Newspaper of Burlington Free Press, April 28, 1837, Page 2

Newspaper of Burlington Free Press dated April 28, 1837 Page 2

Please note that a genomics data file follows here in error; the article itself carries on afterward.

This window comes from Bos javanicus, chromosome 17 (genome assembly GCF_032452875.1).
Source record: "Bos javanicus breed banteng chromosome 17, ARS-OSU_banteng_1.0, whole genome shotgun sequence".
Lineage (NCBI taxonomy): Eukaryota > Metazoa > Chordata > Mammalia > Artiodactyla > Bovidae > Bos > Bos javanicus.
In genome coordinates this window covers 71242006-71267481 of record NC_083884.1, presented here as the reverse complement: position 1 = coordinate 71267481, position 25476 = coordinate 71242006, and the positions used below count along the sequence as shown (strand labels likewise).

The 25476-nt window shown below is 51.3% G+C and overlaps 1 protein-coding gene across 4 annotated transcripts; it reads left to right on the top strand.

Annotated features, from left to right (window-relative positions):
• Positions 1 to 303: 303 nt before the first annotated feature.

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JUNIUS IN THE UNITED STATES.) Observing in this Inst nnniucr nT the Nm. Vnrh Ailiion. Hint I ho Scotch news - papers nro reviving tho inquiry ro?prct iny ti, l.tnmliv nf '. inmns." ii ml are miinlititf 'othia country ns I ho probable depository . entire POLITICAL POWER run CON "feotnc evidence that benrs upon it, 1 em-1 CENTRATEI) in thu SAME MAN. ploy a moment's leisure In explain mom lolly tint only the nature of tho evidence. but the ilcfjrcu ot importance wuicn may tie nltnched to it . Iii 1t)'J7, Dr. Brewster, now Sir David fhowed to n gentleman, now in this conn try, Borncoftho literary correspondence which Ins fat law, tho eolcurated Ossi'AN M acpherson, ns ho is called, hnd had with various distinguished individuals. Amongst Mm rest wore letters signed LiAcitt.AN McLkan. These were generally written with much v cor of style. The metaphors nnd figures in which thev about) ded were always forcihle nnd ol'ien quite remarkable for their beaut v. Sir David .pointed out several passages which had tftrurk him, both in their structure nnd language, as being almost identical with others found in tliu letters of Junius; ant! what gave greater interest to this similar ity was, that the hand writing hero nu equally singular resemblance to the fac unities of tho MSS. of Junius, as publish ed in Woodfall's edition Ha vine communicated the impression these letters had made upon him, one of Gait's Lifoof West, which greatly ex cited Ins inclination to investigate the nttair. r rnm tins passage it appeared tlinl Governor Hamilton, of Pennsylvania, call ing upon West, the painter, one morning in London, West showed him the attack upon the King, which had that morning oppearcd in Wood all's newspaper. On reading it, Hamilton exclaimed that he knew the author; that curtain passages nnd epigrammatic expressions in it he had seen before, and I hat the author was that scoundrel Lnchlnn McLean, who once resided in Philadelphia, and who had nl that time made a violent attack upon him, then G over nor of the St ale of Pennsylvania, in n Philadelphia paper. This circumstance hod induced Sir Da vid to inquire what had been the ostensible existence and movements of Mc Lean during that period embraced by I lie letters of Junius, and tho result upon his mind was almost equal to conviction that McLean was the author of those letter-. That ho was a powerful writer, and that lie wroto in the style of Junius, ho had suf. ficient proofs in his own possession. Then there were tho remarkable facts, that he had been under Secretary of Slate to Lord Shelburne, had been sent on a lucrative mission to India, at I he very period Junius announces his own retirement, and had per. ished on a second voyage to India, in the Swallow Packet, tngiihor with probibly eomo written evidences, that, had he died a natural death, mighi have ere this cleared up the suspicion; for. after nil, it is but a suspicion, and was so regarded by others nt the time, especially Sir Walter Scott, Lord Minto, and Mr." Jeffrey) to whom the gentleman, ihat Sir David had shown Mac pherson'rf correspondence to, had mention ed the affair; and iliev. after feeing the letters of Lachlao McLean, concurred in the opin ion thai Sir l)avid"wos on n wrong Bcent. This opinion, ton, was expressed in such a decided manner an to nwnkcu n thought in the gentleman's mind that I hey were among the initialed few who knew who was the author of the letters of Jun ius. It was agreed, however, on all hands, that, on the return of thU person to Atner ica, he should make some inquiries in Phil, ndclphia about Lachlau McLean, anil t lie newspaper attacks upon Governor Hamil ton. This was infrucluously done. As- fiistcd by others, all the accessible files of tho newspapers published during the gov ernment of Hamilton were examined," and nothing was found. Some information, however, respecting Lachlan McLean, was collected; the Into Bishop White, then a boy nt school, remembered him. lie was an Irishman, and a Surgeon in the Army, and kept a email apothecary'.'? shop near Second street and Market. Sumo officer in Otway's regiment had given offence to one of the citizens, and Governor Hamilton espoused the cause of the citizen. This drew forth the keen pen of McLean, who defended the officer, and was very severe on the Governor. It was nn affair which created much excitement in Philadelphia. It h barely possible that some light may bo thrown on the subject, if the descend ant of Governor Hamilton would examine the papers they have preserved, and which ones were very numerous. After the affair with Hamilton, he re turned to England, became the intimate of Burke and other literary men of the day. About this lime, (177l',) ho wrote a de fence of the Ministry, which is not ex tant, unless some copy has been preserved in tho United Slates. It was on tho sub ject of the Falkland Men. In 1772, Lord North gave him the collectorship of the port of Philadelphia, when ho come out ngain. He relumed In England in 1773. It deserves attention, that during this in terval Junius did not write. A'ul Int. That man who hath anything in tho world so dear to him that ho cannot spare it for Christ, if ho call for it, is no true Christian. A man may be as fast in the narcs of Satan, by worldlincss, pride, a secret distaste ofdillifcnt godliness, or by an unsound hcnrl, that i not runted in the faith, nor unreservedly devoted lo Christ, as others are by diunkeniiess, iinclennncss and similar disgraceful sins. Ho thai will let a sinner eternally perish for want of wpeamng io him, doth eel less by souls limn did the Redeemer of souls; and less bv hi' r.oighbor than common charity will allow dim to do by his greatest enemy. Baxter, It is not enough In entitle a man to Hie uamo of Christian, that he professes In be, licve tho Bible to he a genuine communlca tion from God. To bo the disciple of any book, he must do something moro than snt efy himself that ilscnntcnts uro tnio lie must read tho book lio musl oblain a knowledge of tho contents. And how many are there in tho world, who do not ctll the truth of iho Bible mcssago in qucs ion, while they suffer it to lio besido llicin unopened, unread, and unattended tol-Ibul. GOVERNMENT OPPRESSION. Krom the Boston All.m. This country is now cursed with llm i mnsl oppressive nntl despotic National . nnvcrnuicnt nn tlm face of llm rnrlb. The entire M ON I ED POWER mid llm 1 DisfTiiise this matter ns vnu may, t It is V Iho plain state of tho case. Through mo ono-ntioiis of the Treasury, every dollar of specie in tho country is nt. the disposal of tho Government. The Secretary nl the Treasury is at tho head nl a great I rcasii. ry Hank wilh eighty one branches in the different r-tntcs wielding n capital almoH endless in amount, subject to no controlling power, immediately responsible to no an thorily, rendering no account, and screened in every movement by the most impenetrn bio see'rosy. No monthly returns aim: nowoiven to tub People They can not toll where or how the Secretary ex- nands or contracts his accumulations of specie. Ho is above their scrutiny or con trol. Hut the secretary is the creature of tho President thin the President, uniting in his own person all the political power oi the Executive, and nil the mnnry powers of the Banker Kino, sets nt defiance the Will ov the People, nnd in pursuance of the most blind, reckless nnd 'infatuated policv, crushes the commerce, tho maun fnciurcs, and the agriculture nl the cuuu. try, nnd dcrnngen tho trade ant Tni; cun- nu.iox-or-Till! COMMERCIAL WoRLD. To show the madness of the Govern ment in the recent importations of Specie, it is only necessary lo present the follow ing statements which have been extracted from thu Treasury Reports of the last four years. Our imports and exports of mcr nhnndizo, sinco tho year 1G33, have been as follows : I. M POUTS. lS3n-S109,000.000 183l-8123.093,n31 18.13-ftlB0,030,3fiS extorts. 800,fi03..t03 ?97,3IS.72l S11S,9."),329 JS3G -$173,510,000 $12I,7S9,000 During this period then, we have iinpor led merchandize to the amount of jjjSO. G03.7I9; and exported merchandise lo the amount, of gl2B,72C,45G. This would leave us largely indebted to foreign conn tries. The precise amount of indebtedness cannot bo exactly estimated, Ii must of course be immense. But during the same period, while the balance of trade lias been uniformly nnd largely against us, thu Gov eruni"nt bus been importing lpecie lo augment our indebtedness Imports of Specie. 1S33 7,070,3(iS lc34-17,91 1,032 1833 13,131,447 1S3C-12,1CG,372 Exports of do. 2,014,932 1,076,238 3,7 IS, 1 74 4,43D,S15 G0.279.SI9 14.473,199 14,473,199 33,804,020 That is lo say, during four years which wo have imported 127,937,263 more I fin ti we have exported, in mi:uciian i: t lio Government has imported "04,020 in money. This, specie, therefore, has all been iiorinownn. It has been run. ceo into the country against nil the nn I n rnl laws of trndc. Tho necessary conso quenco has been Hie ruinous fall of our staple export. As tho result ol t lio vnst drain of specie from England, specie has acquired an unnatural value there, in coin- pariMin with all oilier articles ol trntlic: and whilst specie is thus enhanced in vn'ue, the value of our own produce is unnatural ly (leprc.-scd. Before wo can be relieved from the pressuro which now convulses ns, it is obvious that we must be relieved from our indebtedness. From lliu immediate and urgent pressure of our indebtedness we can be relieved most cheaply, most ex peditiously, most certainly by tho export or specie. By thus paying a port inn ol our debts and augmenting tho amount of specie in England, the unnatural relative values of specie nnd cotton become parti ally restored to their original equilibrium. Specie is worth less and cotton morn. Thus the same amount of cotton now in England will be made adequate to the pay. ment of n larger amount ot our debt. This measure too will restore the confiuonco of the commercial world, and a renewal of our liabilities, or postponement of llieir liquidation can he more easily effected. - Wo cannot pay by exporting our produce. Wo cannot pay by exporting our imports. Such measures, would merely occasion n decline in the value of these articles in for cign markets, corresponding to the increa-e of their quantity. They are not in demand. Si'Ecrr. on the contiiaiiv is in uroent demand Ii is more valuable than niy thing elso at this time in England, llxoill go further than any thing elsein the payment oj our ucuis. If we can place any reliance on the stateincnls of the Treasury, we urc nl this moment govr.itFLowiNo with specie.. There ore eicjiity millions in the coun try, when the experience of 111293031 32 years which the President de.-cribud in his messages as seasons of unusual pros poritylonll branches of industry proved conclusively that twenty millions are abundantly competent to all the wants of our agriculture, commerce nnd uiaimlac- lures. At Hint time, snvslhe Globe, "te country teas at the mercy of that mercilesi institution," iha United Slates Bank. And what wns the consequence? Why, that Iho financial concerns of Hie country were managed with so much prudence, foresight and wisdom, that all our trading interests wcro in iho palmiest prosperity. What is the condition of things now ? Why, with EifiiiTY millions; of specie, while we are at the "mercy of that merciful institution," Hie Treasury, iho country is running head, long into universal iiankrupicy and uni versal ruin ! And who now are Iho Panic Makeus? The Goveunment. Who exults in the prevailing disiross? Tho Goveunment. What ore we told day by day in Iho official journal ? "There is no pi;es?uki: which ANY HONEST MAN FIIOULD nEfJUET !" A lid what relief are wo promised? What pros pect is held out lo us by thu administration! What is Iho language of iho Government organ? Heiiuke, Scorn nnd Menace. Head the following official bulletin from the last Globe. "Ilul iIipio U dishes cnmln; on. Distress it now taking place, and wilt augment and contin ue for many months to come. Three causes iinkn ii. First. The expansion or the pa. pkii system, and lite (.inibling nnd ailvenimes in ii II tor U of moneyed upcrliona to uliich ii khvo rieo .Secondly. Tho triuitfer of TWENTY-, jEVEN millions of dollars lo I lio Sours, lo lie iivulo in limhilmenlsof NINH millions curb, nn lliu flint of April, July nnd Oclnher. I Ins OPPUESSKS the cities j Inn io iln jn.'iirc lo lliu ilepuiin Imv, il gives fiippnrl lo llm country, reluming lo i lio in. Ici ior, llml pays lbs ilulie, tlio mnnov of which l lie Timri' lions IT. Thirdly. Tlio imtnensn I j it. nnrc, nl Ifi.iM THIRTY millions ol, on tlio iiiiporliilionmn.iKtydir, ami whioh will HAVE m nv. 1-Alli TO KUIIOPE THIS YEAH. Tlieso llireo cniucs will niuUc difliCM j anil lid littles.", which will coiuiiiiiB dnriiiR tlio wliolo yaw, will ii AVE A crms AT EACH or TUB PERIODS OP THE TRANSFER OP THE INSTALMENTS OP KINK MILLIONS TO THE STATES. 1'lllH il U now. Tlio iimo millions li nnufcriililo on tlio .test: of April Iiih iniulo u severe picjsuro in Now York mill oilier cilic?, WHICH piessurk s ust ni: re PEAT EI) WITH STILL GREATER INTENSITY ON the rinsT op July and OcroneR. Wo reserve our comments 01 Hih most extraordinary language, for another dav Meanwhile we would n?k Who caused that expansion of the papah system, thai redundance of the Currency-which has been Hie fruitful source of all our present distresses. The Government and the Government alone! All the evils under which wo groan were predicted by Web ster. Adams, Hinncy, M'Duffii'. Clay- when the management of the Currency nnd Trndo of tho Country was first usurp. cd by General Jacki-on. 1 he People were then told that llieir safely lay in disuniting Hie Political Power and Hie Money Power In the union nnd concentration of these lormldnble interests is n despotic strength, which will be fatal to Hie wellaro anil I lie liberties of I he republic. And it is this strength which sustains Mr. Vnn Huron, in his defiance of the Popular Will in re rrnrd lo the Treasury Circular : and in his menace throuL'h the" Globe lo import ten millions more of specie in the course of tho vear 1337 This oppressive and ruinous course of the Uovcrnmcni must ultimately cnu in some nonular jutbreak. Public Indignation dailv becoming more inflamed, ond will hur.-t. ;inon the Government with a force whiei cannot he resisted. As long as Hie pre'sure immediately affects only Iho mer chants, the administration may have noth- io fear. Already, however, has one of the leading prints of the Union, advised the merchants ot iew xotkio resist mo pay ment of tho Government Bonds. I hough we should much regret the necessity of such a measure, we have little doubt that the excised public sentiment of tlio great com mercial metropolis would sustain it. The merchants very naturally coiifidcr tho course of the Government nn unjustifiable crnadu nirainst their properly and tlie-.r rights. When threatened by the official organ with a more intense preure than i hey now suffer, in the months of Jury and October, when they are (old that they have got thirty million" lo pay, and shall not have a dollar to pay it with, if the Gov ornnicnt can keep il out of their hands- tho time seems to have arrived for them to jiin issue with the Government. Wisdom n-- well as juslicn may tench them to pay their honest creditors first, nnd their op pressivc rul'Ts afterwards. They have forborne ns long n human nature can for bear. They have been stripped plunder oil lii-canri.-il by i ho Government; and the Government, st II blind, reckloi-s nmi insolent in its double political and nionicd power, scoff's at their suffering, defies their indignation, and tiireaten's them with renewed and AUGMENTED DISTRESi ! F ORIilGJf I T H M S. Prom the New Orlc.un lliillcliu, April, I t By the arrival of the brig Cazeuove yes terday, from Vera Cruz, we have dales from that port to the 30th March, and from the city of Mexico lo tho 2Gih. An extract from n letter, dated Vera Crux, COth March, states that "The excitement in the city of Mexico against the foreign merchants continue1: and they were com pelled lo advance the Government $2,000 per day to the troops, as the only means of pi eventing' them from arming Hie rab ble and commencing a general sack of tho city. The revenues of the customs have 'been mortgaged to the merchants. The tariff, winch goes into operation in Sep tember, hn3 been published, and contains 'many regulations to prevent smuggling. "General Bustamente will probably 'be elected President. Sinta Anna? 'noi a candidate, but is quiet on his planta tion near Vera Cruz " Tho orders for marching an army into Texas have been revoked fur tho present . , "Business of all kinds is very dull, and an entire want of confidence prevails throughout iho Republic !" The papers of Vera Cruz and Mexico arc liberal in their abuse of the journals of this city fur supposing that the iinmnc ulatc nnd incorruntiblo Santa Anna could possibly have been engaged in ony negotiations lo desstrny Hie iuicnity of Mexico. Such a thing they deem be yond tlio bounds of credibility, and a base calumny upon the spotless character of the "Hero of Tampion," and the "Conqueror of tho Alamo," El Censor dc Vera Cruz, inn glowing apostrophe to the mighty chicfinin on I ho subject of this charge, says : "Virturo and justico will always Iri. innpli General Santa. Anna! Thy virtue saves thee ! events in which you could take no part exouerute you from the unjust cal umnies of party spirit. In duo season will Iho scales fall from I he eyes of thoso who havo been blinded." Tho same gazottc givca tho following account nf Santa Anna's visit to Wash ington, and of iho correspondence between him and General Jackson, while a prison er at Columbia. Tho explanation is given ns coining from Santa Anna himself: "When Gcncrnl I). Anlnnio Lonez do Santa Anna wns mennnced by a troop of malefactors. (Mnlhochores.) w'ho had iust arrived nt New Orleain, and, rioting with their roinpnnlnns demanded his bend while infuriated, Austin, in grntiludo for having been saved by tlio President from Hie In- quisition of Mexico, into which Farias had thrown him, resolved to lake meas ures to gavo his life, and to effect il, it oc cured to him to reslrntn them by telling them that important communications wilh General Jackson had beon commenced relative In the affairs of Texas, and, to provo these statements, presented lo ihoin a letter frnm'Gencral Jackson, dicln nnd signed by Gen. Snnla Anna, which is tho saint; rend nmotig tho documents of Iho accompanying aupplcmont.(n supple ment from Mctnmorns, containing Hie correspondence between tho two Pre sidents.) Tho offers, and whatever elso it (the letter ) says, hnd no other object than to calm the fury nf tho highway robbers; (llandoloros.) who w'nhcd to effect their design of putting him to death, and the stratagem had a ninvclluus effect, since it obtained the end that wns desired. This was also the cnn?o lint, induced Gen. Santa Anna to visit Washington, since there was no other way of libcrnting him than by pretending that he was going thcro lo agree upnn n method with Gen. Jackson, which would tend most effectually lo oblain nnd sanction tho independence of Texas. This is iho whole mystery, object nnd motive of the journey lo the United Slates, nnd is t lio "true import ofthe doc umont8 which have served the editors of the Commercial Bulletin, and others, to produce n suspicion of a secret Ircaty between Gencrnl Jnckson nnd Santa Anna The letter of Gen Sanln Anna is more over modified, to suit tho taste and interest ofthe editor of the Boo. The original does not contain at all that which is read in the copy." State ol Africa. The following from the Libera Ilorald, gives a horrid picture of the usages ofthe African tribes, in their intercourse with each other. Tho greater part ofthe Negro races of that great con tincnt, are evidently unlamc and nntamc able barbarians, whose fierce nnd fre quently exterminating wars upon each other are horrible and sanguinary, beyond all description , "The Spaniard, to whom we alluded another part of this paper, ns having been captured when tho Gorah lown was taken by the Deys, has been set at libcry. lie owes his release to tlio interposition King Patera!) of Cape Mount, who, it ap nears had furnished a quota of men lo the victorious party, and who is nlso indebted to the concern lo winch Hie Spaniard be longs. He gives a most sickening ac count of the shocking anil inhuman cruel tics exeiciscd by Hie conquerors. II states that he had thirty slaves at the time I lie town was taken. These were all butchered. A large feast was made on their flc.-h, nu winch tho conquerors sated their inhuman appetites. Tlio remainder was hung up nnd dried. We have been at n loss to account for ibis circum-tancc, from tho fact that this war wns commenced, and has been ear ried on, solely with a view to supply the demand for slaves. But when we ret: lect how eniifTinnnry it hn been, with what determination and vigor It has been con dueled uy holh parties: t lie grent space over winch it has extended, and tho num ber of tribes it has involved in tho quarrel we can rationally suppose a mutual deter ininatinn to inflict signal vengeance on I he vanquished party. This supposition gain strength from the fact, that many freemen were also Duichered at the same tune, .t well as from the manner in which old Bar ister is said lo have been put to death, when the Gorahs in their turn prevailed over the JJevs. In civil, zed countries. when any signal victory has been achieved over nn enemy, people are accustomed to go lo church, and return thanks to tin- Lord, that I hey have been permitted to iiiuruer uicir leiiow ueings. Ann we suppose in proportion lo tho importance of the victory, will he the depth of tho grsti ludo. 1 he Africans express the same feeling, but in a different manner." Paris, March 17 The Courier Fran cais presents some considerations on tin present commercial crisis. Tlio number of failures in Paris since tho commence ment of IC37 has b en four times as great as during the corresponding period of last year. 1 ho markets for tlio sale of prnv ions arc glutted; purchasers are scarce in tho great provision marls of Sceaox and Pnissy. Yet tho mania for speculation, which has proved so injurious in England and America, had not made its appearance among in. i ho harvest has been nb tin daul. Tho real cause of this distress must besought for in Hie moral posiiion of the country, and in the want of confidence nni public security. I ho same torpor which Government had sought lo instil into Hie minds of men, Ims communicated itself to their physical energies; and the material world has re-echoed and re-produced Hie sentiment which pervades iho political system, iiioom nnu despondency have hence insinuated themselves throughout tho wholo Irnme-woik of society. It has been stated that nn infernal inn chine had been discovered in Belgium. It turns out that this nlnrining machine is n thing but n filtering machine, which n Frenchman residing in Belgium had invent. nl, nnd ho repaired lo Antwerp for I he pur pose ot inaKing trial ol it upon the impure waters of that place, where puro wairr can bo procured only ot a high price. Ho carried his model lo a workman to procure mm to make for linn n machine, who look it into his bend that tho invention win nothing less than nu infernal machine for tho destruction of Kings. Tlio inventor was accordingly denounced, assailed in the streets, nnd finally nrrcsted and thrown into prison, where he remained eighteen days, before, by the intervention nl the I'lench Consul, he obtained his release. Tin; Northern Boundary. In tho British House of Commons on tho Itth ultimo, Lord Palmeuston, in reply to a question from Mr. Robinson in reference to tho United Stales boundary lino, 6tated that it was still Iho subject of enmmunica t inn between Hie Govcrniniinis of tho two countries. Ho believed that both Govern mcnls wero actuated by an earnest desire lo bring tho matter to on nmicnblo conclusion, but difficulties had arisen, in part, nut of the different formp of the two Govern, mcnls, which had delayed tho settlement. DOMESTIC. THE MONEY MARKET. New Yoiut, Saturday, I o'clock. No relief yet in the money market, and indeed no prospect abend, only, (soys the Commer cial) that it appears to us the state of things cannnt bo much worse. Yesterday the names of several extensivo dealers wcro added to the long list of unfortunates ; in all probability many will follow in the same train this afternoon. What adds to the distress of nlmost every individual, is tho situation of country paper, particularly of our own safety fund banks, wilh the ex ception of the Geneva Bank and Bank of Buffalo, and perhaps ono or two others. But ono or two brokers will buy this money, and they havo taken only a limited amount at 1 a 2i per cent. Half past one o'clock, P. M. The Com. mercial Advertiser eays--Thc money mar kct was again seriously agitated this mor ning, by advices from Albany, Hiat the banks of that city would receive no moro paper of the western safety fund banks. The state ofthe caso we believe to bo this: The comptroller had given direction? that tho State Treasury would receive no hills of certain western nnd northern banks which were specified, and which wo for bear to mention, inasmuch as it was under stood Inst evening nt Albany, Hint tho or der would bo revoked this morning. One of tho Wall street homes this mor ning received a letter from an Albany bank, staling that they wished no more country bank paprr at present. Not a whisper has been breathed, however, against the sol. vency of any of these banks. Another Wall street house executed small order from Albany, for the purchase of country bank paper, lo iho amount of 35,0001 It wns soon supplied. General Davis, one of the bank comtnis- sioners, is in Wnll street this morning. II is assurances arc of iho most positive character, that the banks are entirely sound nnd so wo believe, lie is des-irous of cf fecting an nrrnngement for the redemption of country bills, to the amount of five lino, dred thousand dollars which, ho is confi dent, will bo sufficient for the emergency. Accounts from Mobile and New Orleans arc startling. It would seem thai the con tinuance of a house to do business there at all, forms Iho exception to the general rule. New Orleans. April Mill. Tho fail ures conl inue, and consequent ly the panic cinuol subside. It is reported Hint Iho hn bilities ofthe house of N. &, J. Dick amount to fifteen millions of dollars, instead ol five, as I slated erroneously yeitenhy. ' , ' , , . nn , . , ,r ii ii Mil been relieved, nnd ordered toioin the l hev show assets lor 10 million-'. he. .,,,, , , ... , i, ' , ,i - I .i.i ii ,. ''"P whence it wis de ached, that he other houses Ihat have su-pended wi t un i.,n .iioi. ... i r .i i .r . i. . . i . .i shall discharge vo i nice.'H and mi i in force the last fortnight, are estimated at he same , ,i,ii.. ,i . , ' amount, makuig in all. thirty million,.- , SJ, ly a' ,! ci'cunwiances .,1 H.eser Among (hem a"re five or six of ihe first ".H ' " ?" m" " commercial establishments of tins city.- 1 ' , ' ? ' , ' nCi 7 "''"'r stores. t The gi;eral opinion of tho known,-, .r.r.T, "d Morula Irskontn tho inns, con- is, that every body must now yield lo Hie present unparalleled pressure and derange ment. Unfavorable rumor respecting some of our Bunks aro in circulation, which renders hopeless iho idea of nnv assistance from these institutions. Finally, tilings look exceedingly gloomy. Boston. We have foreborno any rrcenl comment on tho stain of our coinniercial affair?, from an unwilliiifTiioss to ml. I imv thing to the prevailing alarm of Hie com' 1 1 1 1 1 1 1 1 1 y . We had hoped iho troubles in New Orleans and New York could bo partially i xplniued and accounted for bv lo cal causes, and thai they would uoi extend to our own city. Our hopes have been in a degree disappointed. The causes of our distress are too deeply seated in the gen oral system. The entire dorangemenl of our trade and currency, by the mad inter ferenco of Executive, is destined lo harrnss and convulse every section of iho counirv. There havo been during the la.-t leu days five or six large failures in this Cliv al! of them of houses esteemed two moii'hs since not only perfectly solvent, nud abun dantly able to mcel all their eugageuietiis, but removed from all apprehensions of dis aster, of credit undoubted, and resources nn. limited. But while they havo been for years stimulating tho enterprize of hun dreds of individuals, and fiirtui-hiurr hun. dreds with Hie means of subsistence, bv the active employment of I heir actual wealth thev have themselves fallen victims to the grand Executive Experiment of n Specie Currency. The failure of these Houses cre ated much surprise but wo understand thai most ol them show a large amount of properly which, in ordinary times, would be amply competent to the payment of their debts, and leave them with a con. siderable surplus. Tho destruction of con hdencc, the loss of the facilities of bust ness, with the lailures at tho South nnd West nud New lork, and the denreciation of proporiv consequent on the stale of Hie iMoney Market, have led to tlio embarrass ments which have finally terminated failures. villas. -vc understand that it is tu comtemplatinn to stop several mills in this city, in consequence of heavy pressuro in business. Manufacturing business will be contracted to a considerable extent, bin wo believe nut to tho extern which rum ir threatens. We regrel Ihat the prospect is oi a tin 1 1 season in mis place in most of business. There is very httlo buildum no new mills in progress, consequently lit" tie demand for mechanics labor, nnd many persons looking about for profitable employ, ment. There is a general disposition in men to hold on to what they have, and sus liend new enterprises till moro favorable times. We havo had sevoral failures-- some of men 'Wiu ought not to break'," but in that respect wo have not had more than our share nf the common lot. Wo do not Hunk tho present times givo any just rea son lo distrust Iho permanent value of property amongst us. Lowell Courier. St. Louis, (Mo.) April I. Several ro coivers of iho Land Offico in Missouri and Illinois have lienu in lown within a few lavs, la make denosilcs of tlio funds rneni-i veil in payment fnr tho public lands. From 150.000 lo 4500.000 hnvo been iilneoil iti tho vaults of the Agency, tho largest pr portion if not nil of which wns in gold on"" silver. Nothing, it may bo f-afely nnid will bo seen of these funds until Ihcy havo formed a lour lo tho deposito banks in other parts of tho Union. And as there is to ho no distribution Ibis year, nnd Iho bu siness of Hie country is in an unsettled and depressed state, little of it will ngnin bo drawn from its hiding plnco for Hie accom odation of the VuhUr.. Republican. The Crops. Wo entirely coincide with the Richmond Whig in Hie subjoined re marks. We disliko Ibis consinnt. forebo dings of evil, in regard to the growing crop, and may observe that the glromy anticipa tions, mi regularly indulged in about tlii.4 time of the year, have not been verified by after results more than once or twice in n. score of years. The exceptions in this caso ns in others, must bo held to provo the rule ; nnd we shall thorcforo look con fidently, mnugro these prophets of evil, for something like a fair avcrago crop, at Iho coming harvest. Papers in various sections '(says Hie Whig) nro talking about the gloomy pros peels for a wheat crop. Wo suspect, the prospect is for from cheering, but thift crooking does no good ; we doubt whether it will odd one grain to the crop. Besidep it is in bad taste; for every year since ou? recollection, tho same melancholy forcbo dings have beii indulged. And in many instances, wo know to ih surprise of every one. Hie crops have proved largely over the average. Nothing is moro uueortnin than speculations nt this season about the wheal crop?; for tho prospect may be gloomy in the extreme now, and three months of good went her may produce a total revolution. We hope such may the case this year. From Florida. An official report ha been received from general Jesup. dated Fort Dade, Mnrch which he sink's that tho Seminole chief. Vaholoochio I Cloud), who commanded at Wahoo, is ot Tampa Bay with his family, nnd t lint ho i has about two hundred of his people in camp near that post. That the principal chiefs on the Si. Johns. Tukinnia. nnd Emarthla, (Philip), have sent messages to general Jesup that they will ot:ey the or der of Micanopy to emigrate ; and that Philip had al-'o sent his son, who informed tho general that his father had required Abinca. (Sam June-), the chief of the Mi casukes to join hun ond nccompany iiim on a visit to Micanopy. The general has no doubi that tho war is ended, if a firm nnd prudent course is pursued. II,; s'nte-t that ho shall send one baliahon of the In dian warriors serving in Florida to Mobile, ns soon ns it can be mu-iernil nnd paid, nnd transport bo obtained. That the Alabama drnfis will be sent offTiis soon ns they can be paid transports have been provided for them ; ihat Iho naval garrison ftiroi.-hi'd Im. ... r..t.i.-. n . In a case lately decided by the Supreme Court of Mnt-snehusetis, one Edwards, a convict in Hie Siaio prison, prevailed in n writ of error, reversing a sentence of tho municipal coutt. Tim quest i n wn- whoih or, under Iho iudicment nnd verdict, he was liable to be sentenced for life, or o term ? J "" u""l'r. I"a ,,'r2-'i7 "Ct ofl!:04. 1 1 "' VUIS "vie'ed ol having mure iliau inn ronniern.'ii uins in his posce'sion on I he 2 Oil of June, with intent. &a The indicinent named at one linte, hut did not say "rji one and the same;" und though the evidence was clear, that it wns at one and the same time, yet t tic court, thought, that omission prevented a life sentence, and subjected him only io a term of vears, which he had served out. This is a re markable iiistnnce of the nicely of the law in criu iual prosecutions. Bcston Fair. At a late Fair in Boston an accomplished and beautiful young lady was attracting nil eyes lo'ler table when a paid off sailor ' boro down" in wards her, wilh strong symptoms of be coming n purchaser of some of the rich ar ticles before her. He drew from his pock el n ten dollar note, and, after looking steadfastly upon the lady, he laid the mo ney on I ho tnble, and was about to with draw. "Will you nut iako some art idea for your money ?'' said the lady. Tlio lione-i fellow turned ngain lowurds'ber. nnd looked: then, with nn expressive hitch, sheered off'--',No; I've had my money's worth." "Strike, but hear. "The hniuls em ployed on the public works in Washing ton, struck, on 'I'hursday, for the ten hour system. The Metropolitan says Ihat they we o, that day. "grouped, mosl gracefully, in their primitive assemblj, before tho President's gale woy." This is, we opine 'waking up the wrong passenger." It is from Hint gate that decrees go forih, "that none break, but those who deserve it, "and "rVuii there is no distress in the country, fof which any honest man ought lo be sorry."' They nro distressed it seems : ergo ihey aro (in the government phrase) "dishonest. Extraordinary Cali Mr. S. Smith, nn enterprising breeder nf blooded cnttle in Fnyollo county. Kentucky, lately sold lo Mr. Maslin Smith a short honied bull calf, II mouths old. weighing one thousand and forty jhe pounds! This is said lo bo the largest animal of Hie kind of his ago ovor rnised in this country. Its beauty of proportion is not to be exceeded. Sano Fnoin. A criminal got asleep in the box, nnd was jogged by nn officer to hear his sentence. Tho judge annointed a day when he should bo hanged by the neck until he was dead. The condemned man gaped and opened his eyes whilo Iho sen. teuco was pronounced, but ns soon a it was concluded, eaul reprovingly to Iho offi. ccr who had awaked him. "Is Hint nil?" and immediately fell asleep again. Pearl. Question for Debating Societies Is a 6mn" doC ,v"os tail curls so tight as to M'ft l'is bind log's from the ground, a biped ' n ,1. ...,.! , ,, e, , - , ... w, .juiiui UJivu.